Crosman Sheridan Cowboy
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- Last updated: 18/01/2019
Collecting is a funny old game, and whether it be stamps, rare books, firearms, or airguns, the principle is much the same. Replica airguns are a case in point, and CO2-powered models in particular are increasingly being fashioned to look like their firearm counterparts; giving rise to collectors, who consider ‘pride of ownership’ as important as down range performance.
On test here is a new model from the Crosman Corporation, - the Sheridan Cowboy, and it’s a real head turner for several reasons. In truth, it’s an excellent copy of the Remington 1875, which was their attempt to compete with Colt’s highly successful Single Action revolver. For enthusiasts who want to buy into the history side of things, this model beautifully captures the look and feel of the original.
It arrived in a basic see-through blister pack, which sets the mind rolling back to good old Woolworth’s toy department. Take it out however, and any reservations fall away, as firstly the weight, then the sharp machining work, takes you by surprise. The nickel finish is excellent, and the sheer precision of the revolving cylinder can’t fail to impress.
Crosman describe the grips as having a faux ivory finish, and whilst they do the job, this is the one area which could be improved. In short, the Cowboy deserves better grips, easily elevated with just a small amount of definition or decoration. But that’s the nit picking over. As it stands, get this revolver in your hand, and it just feels spot-on.
The Cowboy is a single-action mechanism, and is powered by 12-gram CO2 capsules, that fires .177 pellets or 4.5mm BBs. Crosman provide two sets of six dummy shells; one for each type. After close inspection, the only difference I could make out was the stamping of a pellet symbol on the lip, or ‘4.5mm’ on the BB ones. Each cartridge is initially loaded with either a pellet or BB pushed into the rear. The loading gate on the right-hand side of the frame is pulled down to open. The hammer is pulled back one click to half cock position to allow the cylinder to rotate, so they can be dropped into each chamber. When fully loaded, shut the gate and you’re ready to fill with gas.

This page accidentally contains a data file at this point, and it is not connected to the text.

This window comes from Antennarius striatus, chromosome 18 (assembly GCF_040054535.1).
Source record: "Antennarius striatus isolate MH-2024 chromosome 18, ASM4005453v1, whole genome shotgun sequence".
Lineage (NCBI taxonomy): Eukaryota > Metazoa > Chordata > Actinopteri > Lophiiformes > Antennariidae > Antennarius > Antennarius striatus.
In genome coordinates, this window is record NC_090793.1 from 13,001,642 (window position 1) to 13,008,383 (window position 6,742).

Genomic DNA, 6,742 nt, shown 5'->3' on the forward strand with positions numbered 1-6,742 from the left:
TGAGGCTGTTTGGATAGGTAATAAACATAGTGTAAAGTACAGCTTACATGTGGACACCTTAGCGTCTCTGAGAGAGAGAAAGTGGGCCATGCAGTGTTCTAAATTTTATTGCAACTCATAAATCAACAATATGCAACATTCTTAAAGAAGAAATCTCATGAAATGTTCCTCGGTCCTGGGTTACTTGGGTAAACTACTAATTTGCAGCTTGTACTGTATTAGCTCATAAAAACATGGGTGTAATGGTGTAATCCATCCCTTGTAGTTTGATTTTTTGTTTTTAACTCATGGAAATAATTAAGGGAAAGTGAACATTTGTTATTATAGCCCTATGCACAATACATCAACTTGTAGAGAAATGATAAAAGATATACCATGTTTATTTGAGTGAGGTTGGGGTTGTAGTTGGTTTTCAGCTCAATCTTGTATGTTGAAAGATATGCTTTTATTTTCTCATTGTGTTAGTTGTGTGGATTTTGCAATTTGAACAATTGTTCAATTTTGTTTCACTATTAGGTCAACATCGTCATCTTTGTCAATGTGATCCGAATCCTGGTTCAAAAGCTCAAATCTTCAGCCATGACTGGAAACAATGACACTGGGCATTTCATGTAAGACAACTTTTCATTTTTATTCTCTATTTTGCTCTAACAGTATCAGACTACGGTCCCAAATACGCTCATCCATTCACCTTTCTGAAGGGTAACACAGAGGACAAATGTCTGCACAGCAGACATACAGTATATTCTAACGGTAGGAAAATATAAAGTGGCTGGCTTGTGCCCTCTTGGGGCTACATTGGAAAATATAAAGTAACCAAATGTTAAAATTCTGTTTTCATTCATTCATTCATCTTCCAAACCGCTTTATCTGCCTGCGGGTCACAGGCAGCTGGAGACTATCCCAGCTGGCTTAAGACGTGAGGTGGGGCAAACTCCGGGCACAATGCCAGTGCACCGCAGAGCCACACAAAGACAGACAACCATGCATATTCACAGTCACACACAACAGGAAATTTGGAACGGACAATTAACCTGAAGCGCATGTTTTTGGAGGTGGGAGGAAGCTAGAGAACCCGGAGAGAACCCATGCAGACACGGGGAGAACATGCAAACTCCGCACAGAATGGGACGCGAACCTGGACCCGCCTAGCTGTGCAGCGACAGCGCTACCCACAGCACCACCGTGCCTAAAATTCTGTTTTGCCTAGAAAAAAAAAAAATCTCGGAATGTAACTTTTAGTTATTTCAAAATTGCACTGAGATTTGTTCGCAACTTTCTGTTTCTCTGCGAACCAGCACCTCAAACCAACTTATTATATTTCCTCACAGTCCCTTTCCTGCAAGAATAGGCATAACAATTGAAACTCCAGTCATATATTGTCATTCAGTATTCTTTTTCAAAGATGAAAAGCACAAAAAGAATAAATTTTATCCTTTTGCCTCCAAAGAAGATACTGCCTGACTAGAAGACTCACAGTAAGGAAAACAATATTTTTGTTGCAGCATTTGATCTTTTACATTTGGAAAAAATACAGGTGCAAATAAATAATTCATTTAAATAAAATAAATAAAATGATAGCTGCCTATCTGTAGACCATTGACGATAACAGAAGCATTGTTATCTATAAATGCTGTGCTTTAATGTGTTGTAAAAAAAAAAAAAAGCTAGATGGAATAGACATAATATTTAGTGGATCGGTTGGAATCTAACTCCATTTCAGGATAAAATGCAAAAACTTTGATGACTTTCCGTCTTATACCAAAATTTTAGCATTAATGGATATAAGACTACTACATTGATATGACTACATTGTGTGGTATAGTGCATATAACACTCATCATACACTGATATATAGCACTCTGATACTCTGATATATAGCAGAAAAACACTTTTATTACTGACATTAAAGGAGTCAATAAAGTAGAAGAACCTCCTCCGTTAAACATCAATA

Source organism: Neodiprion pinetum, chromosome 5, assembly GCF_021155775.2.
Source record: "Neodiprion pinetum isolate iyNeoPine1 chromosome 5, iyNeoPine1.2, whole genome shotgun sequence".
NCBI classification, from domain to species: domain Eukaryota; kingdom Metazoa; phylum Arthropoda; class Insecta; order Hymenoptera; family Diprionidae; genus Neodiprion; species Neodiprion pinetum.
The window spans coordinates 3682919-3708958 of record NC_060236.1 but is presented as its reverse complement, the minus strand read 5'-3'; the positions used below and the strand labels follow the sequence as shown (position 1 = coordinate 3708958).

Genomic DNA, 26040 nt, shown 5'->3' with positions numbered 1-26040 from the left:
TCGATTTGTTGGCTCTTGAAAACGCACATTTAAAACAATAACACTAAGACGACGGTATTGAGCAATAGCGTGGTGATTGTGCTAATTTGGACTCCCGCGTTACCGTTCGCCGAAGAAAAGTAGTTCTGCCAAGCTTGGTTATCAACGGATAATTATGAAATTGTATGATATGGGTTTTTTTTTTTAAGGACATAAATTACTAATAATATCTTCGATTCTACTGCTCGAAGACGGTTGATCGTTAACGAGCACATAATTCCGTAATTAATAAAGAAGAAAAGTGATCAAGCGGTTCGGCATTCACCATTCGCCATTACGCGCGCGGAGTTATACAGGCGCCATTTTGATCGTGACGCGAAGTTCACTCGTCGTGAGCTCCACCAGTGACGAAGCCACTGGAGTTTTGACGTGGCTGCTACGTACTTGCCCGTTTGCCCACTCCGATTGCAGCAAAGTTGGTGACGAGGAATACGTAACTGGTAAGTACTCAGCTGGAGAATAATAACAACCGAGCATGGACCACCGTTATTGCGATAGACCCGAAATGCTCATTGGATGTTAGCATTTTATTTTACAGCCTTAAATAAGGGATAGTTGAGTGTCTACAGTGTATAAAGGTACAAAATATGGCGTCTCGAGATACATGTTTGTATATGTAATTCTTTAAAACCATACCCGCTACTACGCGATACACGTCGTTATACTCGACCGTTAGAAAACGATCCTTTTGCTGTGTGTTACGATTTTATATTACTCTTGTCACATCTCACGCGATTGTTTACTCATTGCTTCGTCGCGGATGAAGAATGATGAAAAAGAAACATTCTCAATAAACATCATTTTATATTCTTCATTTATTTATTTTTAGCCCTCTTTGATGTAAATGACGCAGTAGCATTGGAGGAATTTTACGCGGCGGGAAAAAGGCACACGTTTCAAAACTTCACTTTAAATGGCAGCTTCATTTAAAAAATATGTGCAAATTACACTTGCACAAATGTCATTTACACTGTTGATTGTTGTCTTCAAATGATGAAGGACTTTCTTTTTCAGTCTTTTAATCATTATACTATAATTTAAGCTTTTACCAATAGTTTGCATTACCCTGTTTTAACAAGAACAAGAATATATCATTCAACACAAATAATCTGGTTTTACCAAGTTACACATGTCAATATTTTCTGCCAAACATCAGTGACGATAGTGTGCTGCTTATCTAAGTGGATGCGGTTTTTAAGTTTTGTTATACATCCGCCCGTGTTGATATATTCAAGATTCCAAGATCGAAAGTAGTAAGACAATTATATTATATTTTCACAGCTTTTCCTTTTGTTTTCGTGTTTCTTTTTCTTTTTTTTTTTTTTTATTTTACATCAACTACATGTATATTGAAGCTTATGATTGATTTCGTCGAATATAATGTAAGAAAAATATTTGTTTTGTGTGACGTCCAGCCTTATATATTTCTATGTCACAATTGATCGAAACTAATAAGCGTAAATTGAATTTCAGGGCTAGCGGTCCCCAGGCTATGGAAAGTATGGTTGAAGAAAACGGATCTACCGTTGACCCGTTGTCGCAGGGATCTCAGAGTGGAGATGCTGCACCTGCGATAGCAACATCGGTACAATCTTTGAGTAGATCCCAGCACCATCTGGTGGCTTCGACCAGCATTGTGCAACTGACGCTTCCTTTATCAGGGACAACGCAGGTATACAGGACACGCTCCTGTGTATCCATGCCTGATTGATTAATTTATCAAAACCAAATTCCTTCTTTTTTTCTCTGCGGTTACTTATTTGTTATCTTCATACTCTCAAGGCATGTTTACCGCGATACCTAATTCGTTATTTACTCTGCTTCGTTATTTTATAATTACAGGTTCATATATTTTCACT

The CO2 capsule is easily installed by removing the grip plate, now pull out the Allen key, and slacken off the bolt at the base of the frame. Insert a 12-gram, then gently tighten it down until a small hiss is heard as it’s pierced and seals. Replace the key and snap the grip back into place.
To fire, pull back the hammer to its fullest extent, and this will cock the action and set the trigger. I’m no fan of BBs, due to their alarming propensity towards ricochets; so, I decided to use lead pellet only. If you opt for them maybe, consider safety glasses!
Firing reveals a reasonable trigger pull with a mild and consistent release, which only adds to the performance. Since the Cowboy was supplied from the importers with some Crosman Premier Hollow Point pellets, it was only polite to try these first. Yet as high quality as Crosman’s own ammunition is, the high antimony content used, is known to result in a harder product overall. This suits many guns, but my initial groupings of three inches over 10yards seemed disappointing; and the ultra-tight fit of the pellets into the lip of the shell seemed less than ideal. Switching to a softer make seemed the logical thing to do, and after priming another couple of sets, this time with some Umarex flat heads that I happened to have lying about, down-range results dramatically changed.
¾” groups c-t-c at 10yards, from a rest, was much more like it, and fairly easy to achieve too, and whilst the open sights, which are an integral part of the pistol body, are nonadjustable, when shot at full power, the impact point seemed commendably central. A neat sight picture created by the wellproportioned notch and blade, is a big help. There’s an integral ejector rod on the side of the barrel, but it’s easier to open the gate, tip the muzzle up and the shells will fall out.
There’s also a small safety catch at the front of the trigger guard.
As for power output, initial velocities in the region of 377 fps dropped by 50-60 fps after 50-shots. That said, the Sheridan Cowboy is primarily a fun piece, designed to feel good in the hand, and to expect match performance is surely to miss the point! With a ready supply of CO2 capsules and suitable pellets, I don’t think you’ll be disappointed. 84-shots on test before a big fall off in impact, gives plenty of action time, and lining up some tin cans in a safe range, is probably the way forward! As stated though, good accuracy is possible from the top end of the charge.
Let’s face it, at the end of the day, Crosman excel at producing fun airguns, with much of their target audience being beginners and youngsters, out to enjoy their shooting experience with no great expectations. Yet the Sheridan Cowboy goes further, crossing the line with confidence. Nicely made, satisfying to operate, and overall just great fun to shoot. It took me totally by surprise, for its sheer authenticity, and quality of manufacture, and as such, comes highly recommended.
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